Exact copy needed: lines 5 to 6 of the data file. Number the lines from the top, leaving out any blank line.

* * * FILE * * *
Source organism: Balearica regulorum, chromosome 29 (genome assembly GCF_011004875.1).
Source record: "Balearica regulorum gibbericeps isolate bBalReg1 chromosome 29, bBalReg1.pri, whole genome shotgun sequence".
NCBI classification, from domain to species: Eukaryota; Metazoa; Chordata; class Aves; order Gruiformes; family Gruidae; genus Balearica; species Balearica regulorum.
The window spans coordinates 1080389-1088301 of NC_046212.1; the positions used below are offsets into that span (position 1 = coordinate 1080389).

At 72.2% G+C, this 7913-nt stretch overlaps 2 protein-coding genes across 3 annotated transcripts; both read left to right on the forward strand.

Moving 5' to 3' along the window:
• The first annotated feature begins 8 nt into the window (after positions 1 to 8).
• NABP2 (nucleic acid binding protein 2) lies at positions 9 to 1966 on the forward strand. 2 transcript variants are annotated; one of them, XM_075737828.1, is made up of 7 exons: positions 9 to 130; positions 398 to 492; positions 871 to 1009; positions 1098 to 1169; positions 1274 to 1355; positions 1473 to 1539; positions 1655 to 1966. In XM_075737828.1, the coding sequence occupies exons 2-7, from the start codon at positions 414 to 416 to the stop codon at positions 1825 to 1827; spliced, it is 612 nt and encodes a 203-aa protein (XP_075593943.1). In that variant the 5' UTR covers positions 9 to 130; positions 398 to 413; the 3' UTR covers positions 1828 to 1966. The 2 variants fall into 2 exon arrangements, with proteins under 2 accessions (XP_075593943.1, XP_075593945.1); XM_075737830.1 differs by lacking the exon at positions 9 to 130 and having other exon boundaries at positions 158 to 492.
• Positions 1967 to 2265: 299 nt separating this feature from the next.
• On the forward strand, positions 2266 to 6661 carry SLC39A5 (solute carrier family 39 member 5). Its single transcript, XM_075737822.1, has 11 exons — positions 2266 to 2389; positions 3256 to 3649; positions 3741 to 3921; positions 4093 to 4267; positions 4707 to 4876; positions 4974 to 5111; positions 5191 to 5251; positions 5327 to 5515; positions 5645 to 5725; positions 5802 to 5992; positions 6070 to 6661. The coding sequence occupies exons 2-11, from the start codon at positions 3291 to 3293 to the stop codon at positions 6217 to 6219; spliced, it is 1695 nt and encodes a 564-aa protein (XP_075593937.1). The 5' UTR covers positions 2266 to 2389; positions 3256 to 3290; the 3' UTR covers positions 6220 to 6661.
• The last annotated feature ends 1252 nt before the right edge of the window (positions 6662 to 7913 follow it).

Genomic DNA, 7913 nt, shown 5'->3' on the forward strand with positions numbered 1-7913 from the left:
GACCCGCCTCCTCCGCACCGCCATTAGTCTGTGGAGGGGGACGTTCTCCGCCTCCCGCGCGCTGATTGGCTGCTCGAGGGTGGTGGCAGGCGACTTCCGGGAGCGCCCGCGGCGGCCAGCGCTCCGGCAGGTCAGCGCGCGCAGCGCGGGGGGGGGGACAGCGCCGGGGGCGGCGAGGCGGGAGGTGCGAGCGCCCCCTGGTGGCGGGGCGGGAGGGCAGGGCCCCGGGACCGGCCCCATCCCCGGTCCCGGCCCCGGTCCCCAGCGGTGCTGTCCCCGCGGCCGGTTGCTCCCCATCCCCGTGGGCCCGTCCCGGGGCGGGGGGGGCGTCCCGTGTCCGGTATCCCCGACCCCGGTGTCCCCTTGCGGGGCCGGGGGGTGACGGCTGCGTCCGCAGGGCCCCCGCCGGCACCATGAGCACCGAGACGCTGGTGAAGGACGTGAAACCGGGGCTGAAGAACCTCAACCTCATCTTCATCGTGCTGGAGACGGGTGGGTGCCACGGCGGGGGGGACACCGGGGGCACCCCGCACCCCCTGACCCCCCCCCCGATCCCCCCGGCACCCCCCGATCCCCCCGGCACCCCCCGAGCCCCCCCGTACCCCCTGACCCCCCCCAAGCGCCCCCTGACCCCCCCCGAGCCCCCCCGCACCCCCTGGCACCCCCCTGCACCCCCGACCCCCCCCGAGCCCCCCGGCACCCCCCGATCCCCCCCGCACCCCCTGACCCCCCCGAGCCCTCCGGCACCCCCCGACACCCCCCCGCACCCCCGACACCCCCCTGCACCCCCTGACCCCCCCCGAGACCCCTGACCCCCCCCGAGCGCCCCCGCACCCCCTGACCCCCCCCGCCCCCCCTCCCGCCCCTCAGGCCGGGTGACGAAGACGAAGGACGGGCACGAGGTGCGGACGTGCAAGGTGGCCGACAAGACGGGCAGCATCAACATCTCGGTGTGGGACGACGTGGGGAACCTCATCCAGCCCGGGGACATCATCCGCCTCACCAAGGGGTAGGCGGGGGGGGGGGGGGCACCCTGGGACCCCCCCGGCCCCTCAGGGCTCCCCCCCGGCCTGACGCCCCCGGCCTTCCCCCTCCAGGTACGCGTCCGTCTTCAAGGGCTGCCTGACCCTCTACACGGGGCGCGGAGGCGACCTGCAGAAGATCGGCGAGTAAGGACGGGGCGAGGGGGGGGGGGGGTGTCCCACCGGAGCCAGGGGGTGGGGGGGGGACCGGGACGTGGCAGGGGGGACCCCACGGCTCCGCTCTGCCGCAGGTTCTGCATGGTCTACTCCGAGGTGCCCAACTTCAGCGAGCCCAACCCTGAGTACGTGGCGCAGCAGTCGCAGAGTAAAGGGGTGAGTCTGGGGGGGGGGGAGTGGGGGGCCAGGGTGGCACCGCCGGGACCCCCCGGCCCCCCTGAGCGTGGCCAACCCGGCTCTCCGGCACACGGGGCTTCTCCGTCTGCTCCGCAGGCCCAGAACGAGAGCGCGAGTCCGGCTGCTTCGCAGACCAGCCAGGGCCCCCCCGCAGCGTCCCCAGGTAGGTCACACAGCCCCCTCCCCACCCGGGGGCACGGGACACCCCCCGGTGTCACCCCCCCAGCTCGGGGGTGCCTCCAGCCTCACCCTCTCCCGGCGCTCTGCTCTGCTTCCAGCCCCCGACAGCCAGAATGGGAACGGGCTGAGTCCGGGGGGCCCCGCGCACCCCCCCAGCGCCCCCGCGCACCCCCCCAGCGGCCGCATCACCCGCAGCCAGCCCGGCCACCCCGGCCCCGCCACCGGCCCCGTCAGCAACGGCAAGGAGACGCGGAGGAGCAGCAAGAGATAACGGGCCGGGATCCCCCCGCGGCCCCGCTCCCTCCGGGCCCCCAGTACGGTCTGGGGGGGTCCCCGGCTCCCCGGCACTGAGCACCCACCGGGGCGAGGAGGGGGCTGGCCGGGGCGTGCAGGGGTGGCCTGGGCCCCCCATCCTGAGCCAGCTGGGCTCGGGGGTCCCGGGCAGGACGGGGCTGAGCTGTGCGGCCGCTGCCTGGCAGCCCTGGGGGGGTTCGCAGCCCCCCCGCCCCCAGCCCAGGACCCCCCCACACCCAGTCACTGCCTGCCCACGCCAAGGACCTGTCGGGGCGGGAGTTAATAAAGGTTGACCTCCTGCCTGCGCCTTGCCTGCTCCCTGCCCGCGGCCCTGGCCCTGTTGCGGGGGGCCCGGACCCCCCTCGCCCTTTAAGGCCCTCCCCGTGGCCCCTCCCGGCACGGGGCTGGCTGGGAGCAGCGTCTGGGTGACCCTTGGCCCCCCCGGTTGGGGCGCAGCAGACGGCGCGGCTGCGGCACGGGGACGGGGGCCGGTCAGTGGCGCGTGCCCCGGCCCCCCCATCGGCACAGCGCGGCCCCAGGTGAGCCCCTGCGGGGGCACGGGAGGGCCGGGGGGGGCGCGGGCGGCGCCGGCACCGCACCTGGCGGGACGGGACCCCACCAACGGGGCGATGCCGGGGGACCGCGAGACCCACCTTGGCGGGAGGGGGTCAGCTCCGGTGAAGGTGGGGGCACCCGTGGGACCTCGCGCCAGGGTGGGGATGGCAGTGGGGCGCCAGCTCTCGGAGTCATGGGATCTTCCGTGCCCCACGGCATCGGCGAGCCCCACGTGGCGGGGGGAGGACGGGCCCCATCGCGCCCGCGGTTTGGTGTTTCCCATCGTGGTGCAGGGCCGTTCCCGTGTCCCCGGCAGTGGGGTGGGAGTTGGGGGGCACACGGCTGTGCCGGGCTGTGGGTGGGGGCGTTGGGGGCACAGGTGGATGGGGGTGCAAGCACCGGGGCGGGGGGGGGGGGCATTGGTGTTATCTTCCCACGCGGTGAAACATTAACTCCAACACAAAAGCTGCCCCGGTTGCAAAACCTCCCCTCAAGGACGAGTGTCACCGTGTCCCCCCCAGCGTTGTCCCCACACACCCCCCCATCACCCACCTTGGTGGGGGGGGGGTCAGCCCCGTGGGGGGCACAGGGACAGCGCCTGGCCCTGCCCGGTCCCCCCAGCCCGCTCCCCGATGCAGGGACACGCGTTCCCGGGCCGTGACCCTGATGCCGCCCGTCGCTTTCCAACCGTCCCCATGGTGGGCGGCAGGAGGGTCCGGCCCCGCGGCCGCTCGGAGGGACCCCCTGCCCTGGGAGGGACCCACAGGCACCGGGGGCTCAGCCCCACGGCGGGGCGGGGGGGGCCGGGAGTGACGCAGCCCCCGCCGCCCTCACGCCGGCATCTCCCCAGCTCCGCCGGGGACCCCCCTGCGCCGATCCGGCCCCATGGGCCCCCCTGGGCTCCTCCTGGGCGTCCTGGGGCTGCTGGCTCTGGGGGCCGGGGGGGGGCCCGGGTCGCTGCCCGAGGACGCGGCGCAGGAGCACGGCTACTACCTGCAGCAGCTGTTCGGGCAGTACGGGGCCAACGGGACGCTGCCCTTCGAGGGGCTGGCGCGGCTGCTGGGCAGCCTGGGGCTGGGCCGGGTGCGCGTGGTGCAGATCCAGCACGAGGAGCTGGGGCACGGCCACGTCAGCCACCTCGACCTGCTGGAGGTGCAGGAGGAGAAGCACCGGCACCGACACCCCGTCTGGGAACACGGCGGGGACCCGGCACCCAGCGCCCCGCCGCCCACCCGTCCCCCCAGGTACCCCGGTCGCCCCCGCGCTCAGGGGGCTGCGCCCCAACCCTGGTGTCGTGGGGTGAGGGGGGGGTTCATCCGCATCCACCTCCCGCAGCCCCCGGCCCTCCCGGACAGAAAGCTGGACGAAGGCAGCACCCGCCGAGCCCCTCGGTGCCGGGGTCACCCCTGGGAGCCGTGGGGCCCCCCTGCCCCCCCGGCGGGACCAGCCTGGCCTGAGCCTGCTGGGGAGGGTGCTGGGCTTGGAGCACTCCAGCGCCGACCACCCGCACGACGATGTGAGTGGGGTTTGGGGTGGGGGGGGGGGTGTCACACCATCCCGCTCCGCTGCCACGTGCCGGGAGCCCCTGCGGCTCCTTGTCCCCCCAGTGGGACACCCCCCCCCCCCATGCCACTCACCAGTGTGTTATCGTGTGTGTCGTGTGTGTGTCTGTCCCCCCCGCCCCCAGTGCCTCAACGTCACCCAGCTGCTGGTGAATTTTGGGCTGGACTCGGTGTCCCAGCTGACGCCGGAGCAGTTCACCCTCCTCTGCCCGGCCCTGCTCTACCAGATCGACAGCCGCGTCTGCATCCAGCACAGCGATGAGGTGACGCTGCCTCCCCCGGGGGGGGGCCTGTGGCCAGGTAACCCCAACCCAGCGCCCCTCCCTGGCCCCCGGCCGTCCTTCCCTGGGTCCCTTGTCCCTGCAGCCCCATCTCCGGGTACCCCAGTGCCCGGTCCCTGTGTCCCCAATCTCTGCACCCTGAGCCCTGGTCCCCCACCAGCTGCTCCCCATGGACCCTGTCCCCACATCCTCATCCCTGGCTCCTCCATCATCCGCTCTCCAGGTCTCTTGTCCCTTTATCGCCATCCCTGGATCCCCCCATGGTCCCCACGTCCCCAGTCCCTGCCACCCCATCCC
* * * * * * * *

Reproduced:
At 72.2% G+C, this 7913-nt stretch overlaps 2 protein-coding genes across 3 annotated transcripts; both read left to right on the forward strand.

Moving 5' to 3' along the window: